The biggest surprise of the season for the Jacksonville Jaguars has got to be not only quarterback Blake Bortles play as of late, but the offense as a whole, all things considered. During the preseason, most everyone was in a panic about the Jaguars offense because it had been a complete dumpster fire. The team could run the football, neither of the quarterbacks could hit the broad side of a barn and the offensive line was in shambles.
Then in the first week of the season the Jaguars lost wide receiver Allen Robinson for the season to an ACL injury. The passing game in Week 1 was almost non-existent and that carried into Week 2 before exploding in London in Week 3.
Many thought Week 3 would be the turning point, but it dipped right back down the next two weeks. Now, to be fair against the Pittsburgh Steelers the passing game really didn’t need to do anything and for all intents and purposes with its 95 passing yards, it didn’t.
The real gains in the Jaguars offense, namely the passing game, have come over the past three weeks. The team has consistently passed for about at least 250 yards for 63 percent or higher completion. A lot of people have been trying to pin point what happened to make the switch flip, but I think Ryan O’Halloran of The Florida Times-Union hit the nail on the head during a segment of O & O on 1010XL Tuesday evening. O’Halloran posited that it’s necessarily anyone getting better or developing, but the offense having had to reset themselves after the loss of Robinson for the year.
While I don’t think the Jaguars are running true mesh concepts and I haven’t totally dug into the All-22 just yet for a Jaguars example, this is a pure example of what I’m talking about from the king of mesh, Mike Leach.
Just little things like the above, making the decisions and the throws that much easier for the quarterback.
if bortles waited a second for this to develop he would've seen tennessee's busted coverage on the mesh. walden spying, no one on lee. pic.twitter.com/BmF9fk0PJS— charles mcdonald (@FourVerts) September 20, 2017
I’ve made mention over the past few games that Jaguars offensive coordinator Nate Hackett has seemed to find the set of plays that Blake Bortles is comfortable with and can consistently execute and has incorporated various versions of them within the offense. Have you noticed how often the team seems to roll Bortles to the right with some levels concepts giving him some easy targets? What about some pseudo mesh concepts, with players crossing the field and creating natural picks and open space for the quarterback to throw into? Those aren’t really things you’re going to have Allen Robinson doing, especially if he’s the focal point of your passing game. He’s going to be running the deeper route trees down the sideline and deep middle of the field.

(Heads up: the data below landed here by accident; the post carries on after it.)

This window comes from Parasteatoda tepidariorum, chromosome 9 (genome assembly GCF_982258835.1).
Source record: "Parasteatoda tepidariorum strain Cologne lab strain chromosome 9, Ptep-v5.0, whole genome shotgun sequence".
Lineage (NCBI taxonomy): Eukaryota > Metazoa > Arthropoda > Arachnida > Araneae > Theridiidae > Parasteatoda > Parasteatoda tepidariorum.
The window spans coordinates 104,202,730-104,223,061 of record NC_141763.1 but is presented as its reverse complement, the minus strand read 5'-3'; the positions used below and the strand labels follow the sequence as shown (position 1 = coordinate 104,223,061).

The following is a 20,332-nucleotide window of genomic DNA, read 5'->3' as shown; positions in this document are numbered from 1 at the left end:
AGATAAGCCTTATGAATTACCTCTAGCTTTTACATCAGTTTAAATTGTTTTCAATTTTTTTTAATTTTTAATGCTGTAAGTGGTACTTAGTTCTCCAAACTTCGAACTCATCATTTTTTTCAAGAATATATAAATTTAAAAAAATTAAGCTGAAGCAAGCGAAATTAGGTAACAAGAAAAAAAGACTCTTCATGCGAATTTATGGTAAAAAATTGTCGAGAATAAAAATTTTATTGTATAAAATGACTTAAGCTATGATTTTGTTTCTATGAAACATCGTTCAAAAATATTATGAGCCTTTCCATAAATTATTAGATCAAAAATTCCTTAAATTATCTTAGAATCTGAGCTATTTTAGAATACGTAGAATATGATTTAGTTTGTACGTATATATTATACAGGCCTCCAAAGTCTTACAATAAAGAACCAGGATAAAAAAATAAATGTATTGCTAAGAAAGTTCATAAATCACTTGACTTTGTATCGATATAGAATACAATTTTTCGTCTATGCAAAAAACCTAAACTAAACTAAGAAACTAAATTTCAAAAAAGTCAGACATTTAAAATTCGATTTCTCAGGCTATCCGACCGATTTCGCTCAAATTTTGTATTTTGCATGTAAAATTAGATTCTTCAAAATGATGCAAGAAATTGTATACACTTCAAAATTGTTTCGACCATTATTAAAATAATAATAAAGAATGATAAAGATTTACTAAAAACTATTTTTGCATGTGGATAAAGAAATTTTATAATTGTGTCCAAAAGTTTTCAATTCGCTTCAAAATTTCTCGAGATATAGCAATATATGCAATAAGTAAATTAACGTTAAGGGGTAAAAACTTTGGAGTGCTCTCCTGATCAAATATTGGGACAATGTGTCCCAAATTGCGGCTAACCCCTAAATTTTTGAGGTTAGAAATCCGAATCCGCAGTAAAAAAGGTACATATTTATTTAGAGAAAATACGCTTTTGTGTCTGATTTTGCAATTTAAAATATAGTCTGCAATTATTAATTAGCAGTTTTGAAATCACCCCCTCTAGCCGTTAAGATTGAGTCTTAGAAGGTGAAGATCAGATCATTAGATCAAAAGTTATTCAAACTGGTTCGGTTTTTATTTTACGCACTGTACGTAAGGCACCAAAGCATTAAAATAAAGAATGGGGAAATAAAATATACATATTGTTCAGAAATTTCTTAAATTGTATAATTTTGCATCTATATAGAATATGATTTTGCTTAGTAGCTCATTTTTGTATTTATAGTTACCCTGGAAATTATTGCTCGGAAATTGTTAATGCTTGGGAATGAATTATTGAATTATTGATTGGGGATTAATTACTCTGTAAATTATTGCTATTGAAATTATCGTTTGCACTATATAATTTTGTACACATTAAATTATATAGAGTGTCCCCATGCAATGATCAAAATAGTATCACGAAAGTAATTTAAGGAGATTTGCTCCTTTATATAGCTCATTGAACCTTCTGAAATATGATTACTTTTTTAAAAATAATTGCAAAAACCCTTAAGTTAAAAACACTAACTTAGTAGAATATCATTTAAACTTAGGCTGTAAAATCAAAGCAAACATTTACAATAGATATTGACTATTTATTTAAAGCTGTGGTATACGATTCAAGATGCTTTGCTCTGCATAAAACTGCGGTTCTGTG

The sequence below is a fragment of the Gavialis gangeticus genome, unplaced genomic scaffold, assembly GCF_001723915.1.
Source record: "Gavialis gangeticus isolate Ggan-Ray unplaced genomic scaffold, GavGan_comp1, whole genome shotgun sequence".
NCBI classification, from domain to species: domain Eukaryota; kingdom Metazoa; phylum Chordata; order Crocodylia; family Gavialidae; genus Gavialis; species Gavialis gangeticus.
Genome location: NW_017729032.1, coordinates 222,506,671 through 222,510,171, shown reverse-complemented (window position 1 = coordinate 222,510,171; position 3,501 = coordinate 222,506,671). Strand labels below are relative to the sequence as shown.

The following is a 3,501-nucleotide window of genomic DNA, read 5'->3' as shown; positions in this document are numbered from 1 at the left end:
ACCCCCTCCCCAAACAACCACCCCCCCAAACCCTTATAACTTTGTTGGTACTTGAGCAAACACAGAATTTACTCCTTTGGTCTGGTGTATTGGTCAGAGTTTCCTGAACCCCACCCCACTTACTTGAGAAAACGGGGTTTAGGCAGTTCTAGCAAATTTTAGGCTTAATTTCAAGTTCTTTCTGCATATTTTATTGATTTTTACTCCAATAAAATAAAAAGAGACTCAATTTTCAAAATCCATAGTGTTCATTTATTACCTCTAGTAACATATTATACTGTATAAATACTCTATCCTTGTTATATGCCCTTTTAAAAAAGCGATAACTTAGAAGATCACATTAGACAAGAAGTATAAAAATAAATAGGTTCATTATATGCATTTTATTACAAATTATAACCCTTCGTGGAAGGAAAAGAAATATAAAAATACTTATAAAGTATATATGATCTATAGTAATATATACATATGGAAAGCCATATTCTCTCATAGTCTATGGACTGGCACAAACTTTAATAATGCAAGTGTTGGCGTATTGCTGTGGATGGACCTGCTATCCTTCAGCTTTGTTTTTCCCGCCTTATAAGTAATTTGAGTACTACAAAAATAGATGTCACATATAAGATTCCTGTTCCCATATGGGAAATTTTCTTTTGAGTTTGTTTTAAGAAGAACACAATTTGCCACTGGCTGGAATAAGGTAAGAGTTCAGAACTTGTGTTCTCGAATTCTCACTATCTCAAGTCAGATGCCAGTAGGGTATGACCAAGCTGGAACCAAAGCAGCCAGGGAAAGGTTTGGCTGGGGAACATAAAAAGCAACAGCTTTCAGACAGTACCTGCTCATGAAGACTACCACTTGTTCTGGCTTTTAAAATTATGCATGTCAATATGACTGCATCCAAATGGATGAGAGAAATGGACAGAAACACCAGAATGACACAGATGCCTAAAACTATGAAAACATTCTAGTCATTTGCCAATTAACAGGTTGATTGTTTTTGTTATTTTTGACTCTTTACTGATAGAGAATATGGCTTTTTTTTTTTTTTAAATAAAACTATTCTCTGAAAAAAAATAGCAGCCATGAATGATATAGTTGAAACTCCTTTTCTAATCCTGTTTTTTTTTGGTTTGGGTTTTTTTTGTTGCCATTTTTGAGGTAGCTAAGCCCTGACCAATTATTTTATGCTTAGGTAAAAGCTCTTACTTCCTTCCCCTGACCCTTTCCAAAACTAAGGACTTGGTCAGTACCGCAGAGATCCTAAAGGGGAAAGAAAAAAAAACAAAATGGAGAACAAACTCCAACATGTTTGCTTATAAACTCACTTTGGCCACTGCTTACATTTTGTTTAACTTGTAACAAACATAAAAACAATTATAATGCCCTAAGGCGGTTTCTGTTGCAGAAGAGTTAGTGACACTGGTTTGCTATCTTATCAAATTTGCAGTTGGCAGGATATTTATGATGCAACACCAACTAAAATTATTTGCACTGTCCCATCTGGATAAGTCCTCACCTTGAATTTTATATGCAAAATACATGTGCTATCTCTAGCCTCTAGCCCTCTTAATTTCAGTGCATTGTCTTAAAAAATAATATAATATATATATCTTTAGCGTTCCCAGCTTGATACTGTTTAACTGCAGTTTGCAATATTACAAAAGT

The Jaguars losing Robinson forced them to completely change their passing game, because it has shifted so many other players to roles they simply didn’t fit. The team had no one else really like Robinson they could use, so the whole section of the playbook for him is essentially scrapped. You’re left with adjusting the playbook and game plans on the fly, which is likely why the offense appeared so discombobulated in the passing game outside of the run game, which is really what carried them with the defense until about three weeks ago. Sure the Baltimore Ravens game saw the passing game light the other team up, but they were also starting from midfield most of the game, so that makes it a lot easier.
I think Blake Bortles overall is pretty much the same guy he’s always been, with flashes of brilliance while simultaneously making you ask what the hell he was thinking, but the latter has been a lot less than we’re used to because Hackett is making it easy on Bortles. Bortles had been on pace to throw interceptions at about the same rate as he has in his career, but that rate is slowly sinking as the weeks go on because the Jaguars aren’t asking him to make those kinds of throws he has normally been picked on and he seems to make more of a conscious decision to not make those risky throws because he doesn’t have to. That’s kind of a double edged sword with Bortles however, as his willingness to attempt those throws often resulted in huge chunk plays.
I was very skeptical the Jaguars would be able to change Bortles into a game manager type quarterback, because that just feels to be the antithesis of what he is at his core, but over the past few weeks you can see that transformation happening. Luckily it’s been a smooth transition where the games are either close or he’s playing with a lead, so it still remains to be seen what happens when the team has to play from behind. We’ve only seen that twice (I’m not really counting the Los Angeles Rams) and it didn’t work out.
The team has been able to lean on their run game, but if the passing game can just maintain being “functional” at minimum the rest of the season, the Jaguars may not need to show us how they play from behind.
I personally still don’t believe Bortles is a long term answer at the position, but it’s still way too early to talk about things like extensions or keeping the fifth-year option at this point. But for now, he’s doing exactly what they need him to do and that’s all that matters.